DIMOULAS v. STATE OF MAINE et al
REPORT AND RECOMMENDED DECISION re 1 Complaint filed by ANTONIOS N DIMOULAS. Objections to R&R due by 4/21/2017. By MAGISTRATE JUDGE JOHN C. NIVISON. (CWP)
UNITED STATES DISTRICT COURT
DISTRICT OF MAINE
ANTONIOS N. DIMOULAS,
on behalf of minor children
T.D. and A.D.,
STATE OF MAINE, et al.,
RECOMMENDED DECISION AFTER SCREENING
COMPLAINT PURSUANT TO 28 U.S.C. § 1915(e)
Plaintiff has filed a complaint (ECF No. 1) and additional documents (ECF Nos. 8,
12) through which filings he evidently seeks to assert a claim against numerous individuals
as the result of incidents or proceedings that interfered with his contact with his minor
Plaintiff filed an application to proceed in forma pauperis (ECF No. 4), which
application the Court granted. (ECF No. 6.) In accordance with the in forma pauperis
statute, a preliminary review of Plaintiff’s complaint is appropriate. 28 U.S.C. § 1915(e)(2).
Following a review of Plaintiff’s complaint pursuant to 28 U.S.C. § 1915(e)(2), I
recommend the Court dismiss Plaintiff’s complaint.
The federal in forma pauperis statute, 28 U.S.C. § 1915, is designed to ensure
meaningful access to the federal courts for those persons unable to pay the costs of bringing
an action. When a party is proceeding in forma pauperis, however, “the court shall dismiss
the case at any time if the court determines,” that the action is “frivolous or malicious” or
“fails to state a claim on which relief may be granted” or “seeks monetary relief against a
defendant who is immune from such relief.” 28 U.S.C. § 1915(e)(2)(B). “Dismissals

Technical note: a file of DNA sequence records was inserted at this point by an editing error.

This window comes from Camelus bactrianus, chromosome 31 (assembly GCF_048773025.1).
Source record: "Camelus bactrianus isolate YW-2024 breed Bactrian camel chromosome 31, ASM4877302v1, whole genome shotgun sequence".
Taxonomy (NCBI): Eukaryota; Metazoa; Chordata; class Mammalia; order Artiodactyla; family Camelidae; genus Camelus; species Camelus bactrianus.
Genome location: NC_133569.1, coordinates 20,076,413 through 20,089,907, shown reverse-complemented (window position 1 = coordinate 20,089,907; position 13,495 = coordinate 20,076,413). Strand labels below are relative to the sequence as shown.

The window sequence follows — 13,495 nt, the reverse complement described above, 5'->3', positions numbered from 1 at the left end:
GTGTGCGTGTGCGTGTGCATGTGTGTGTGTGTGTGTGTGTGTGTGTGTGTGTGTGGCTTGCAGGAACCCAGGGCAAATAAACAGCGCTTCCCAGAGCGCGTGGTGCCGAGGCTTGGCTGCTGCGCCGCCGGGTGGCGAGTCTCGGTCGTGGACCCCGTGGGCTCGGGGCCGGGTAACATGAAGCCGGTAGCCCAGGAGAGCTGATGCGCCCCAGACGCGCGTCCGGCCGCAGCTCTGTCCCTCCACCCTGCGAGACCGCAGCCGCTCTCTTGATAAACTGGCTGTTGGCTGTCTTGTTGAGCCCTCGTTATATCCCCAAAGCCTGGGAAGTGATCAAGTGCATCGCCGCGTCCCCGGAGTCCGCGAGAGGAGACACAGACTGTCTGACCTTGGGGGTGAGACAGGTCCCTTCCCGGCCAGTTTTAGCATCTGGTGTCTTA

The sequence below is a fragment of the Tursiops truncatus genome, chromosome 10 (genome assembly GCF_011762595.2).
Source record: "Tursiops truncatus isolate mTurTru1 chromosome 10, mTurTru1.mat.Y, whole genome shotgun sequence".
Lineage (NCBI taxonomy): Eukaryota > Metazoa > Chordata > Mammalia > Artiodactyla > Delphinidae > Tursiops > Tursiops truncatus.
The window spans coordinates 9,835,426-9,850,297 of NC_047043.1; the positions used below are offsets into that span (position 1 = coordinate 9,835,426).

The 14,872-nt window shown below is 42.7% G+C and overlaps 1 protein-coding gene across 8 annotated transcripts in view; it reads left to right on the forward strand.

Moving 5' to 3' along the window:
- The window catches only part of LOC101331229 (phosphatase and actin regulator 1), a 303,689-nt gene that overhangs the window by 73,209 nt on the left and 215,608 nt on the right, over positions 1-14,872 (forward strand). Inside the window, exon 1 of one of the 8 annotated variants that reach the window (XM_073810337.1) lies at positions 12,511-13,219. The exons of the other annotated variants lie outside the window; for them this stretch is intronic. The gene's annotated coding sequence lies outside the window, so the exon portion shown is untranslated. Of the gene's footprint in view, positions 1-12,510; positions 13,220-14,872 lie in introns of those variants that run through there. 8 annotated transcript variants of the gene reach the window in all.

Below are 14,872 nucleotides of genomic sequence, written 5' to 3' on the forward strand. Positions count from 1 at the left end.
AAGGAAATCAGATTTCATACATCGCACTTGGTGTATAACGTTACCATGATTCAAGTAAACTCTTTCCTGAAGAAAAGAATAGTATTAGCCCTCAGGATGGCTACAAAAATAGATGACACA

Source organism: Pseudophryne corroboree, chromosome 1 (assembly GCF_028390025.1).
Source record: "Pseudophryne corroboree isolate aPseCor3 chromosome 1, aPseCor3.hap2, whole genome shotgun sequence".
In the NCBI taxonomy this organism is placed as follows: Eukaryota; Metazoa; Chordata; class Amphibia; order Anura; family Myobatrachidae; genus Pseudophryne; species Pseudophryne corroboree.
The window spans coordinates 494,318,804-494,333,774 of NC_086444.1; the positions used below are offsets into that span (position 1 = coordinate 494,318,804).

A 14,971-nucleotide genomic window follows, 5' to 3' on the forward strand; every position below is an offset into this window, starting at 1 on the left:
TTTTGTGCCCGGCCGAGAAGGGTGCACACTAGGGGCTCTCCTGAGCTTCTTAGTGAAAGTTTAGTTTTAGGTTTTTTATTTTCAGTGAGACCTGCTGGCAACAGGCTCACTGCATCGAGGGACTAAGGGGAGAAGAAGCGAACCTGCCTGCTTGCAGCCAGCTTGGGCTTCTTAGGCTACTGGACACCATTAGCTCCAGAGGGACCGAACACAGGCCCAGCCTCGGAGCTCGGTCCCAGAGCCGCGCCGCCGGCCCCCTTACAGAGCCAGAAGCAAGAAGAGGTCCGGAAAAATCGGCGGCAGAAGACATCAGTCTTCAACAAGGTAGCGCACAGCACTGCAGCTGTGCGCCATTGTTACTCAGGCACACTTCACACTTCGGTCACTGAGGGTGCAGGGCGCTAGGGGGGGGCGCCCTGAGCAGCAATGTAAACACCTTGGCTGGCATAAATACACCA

[under § 1915] are often made sua sponte prior to the issuance of process, so as to spare
prospective defendants the inconvenience and expense of answering such complaints.”
Neitzke v. Williams, 490 U.S. 319, 324 (1989).
When considering whether a complaint states a claim for which relief may be
granted, courts must assume the truth of all well-plead facts and give the plaintiff the
benefit of all reasonable inferences therefrom. Ocasio-Hernandez v. Fortuno-Burset, 640
F.3d 1, 12 (1st Cir. 2011). A complaint fails to state a claim upon which relief can be
granted if it does not plead “enough facts to state a claim to relief that is plausible on its
face.” Bell Atlantic Corp. v. Twombly, 550 U.S. 544, 570 (2007).
Although a pro se plaintiff’s complaint is subject to “less stringent standards than
formal pleadings drafted by lawyers,” Haines v. Kerner, 404 U.S. 519, 520 (1972), this is
“not to say that pro se plaintiffs are not required to plead basic facts sufficient to state a
claim,” Ferranti v. Moran, 618 F.2d 888, 890 (1st Cir. 1980). To allege a civil action in
federal court, it is not enough for a plaintiff merely to allege that a defendant acted
unlawfully; a plaintiff must affirmatively allege facts that identify the manner by which the
defendant subjected the plaintiff to a harm for which the law affords a remedy. Ashcroft v.
Iqbal, 556 U.S. 662, 678 (2009).
The documents Plaintiff filed in support of his complaint and the responsibilities of
some of the individuals he named as defendants in this action suggest Plaintiff’s claim is
based at least in part on his dissatisfaction with state court processes in Maine and New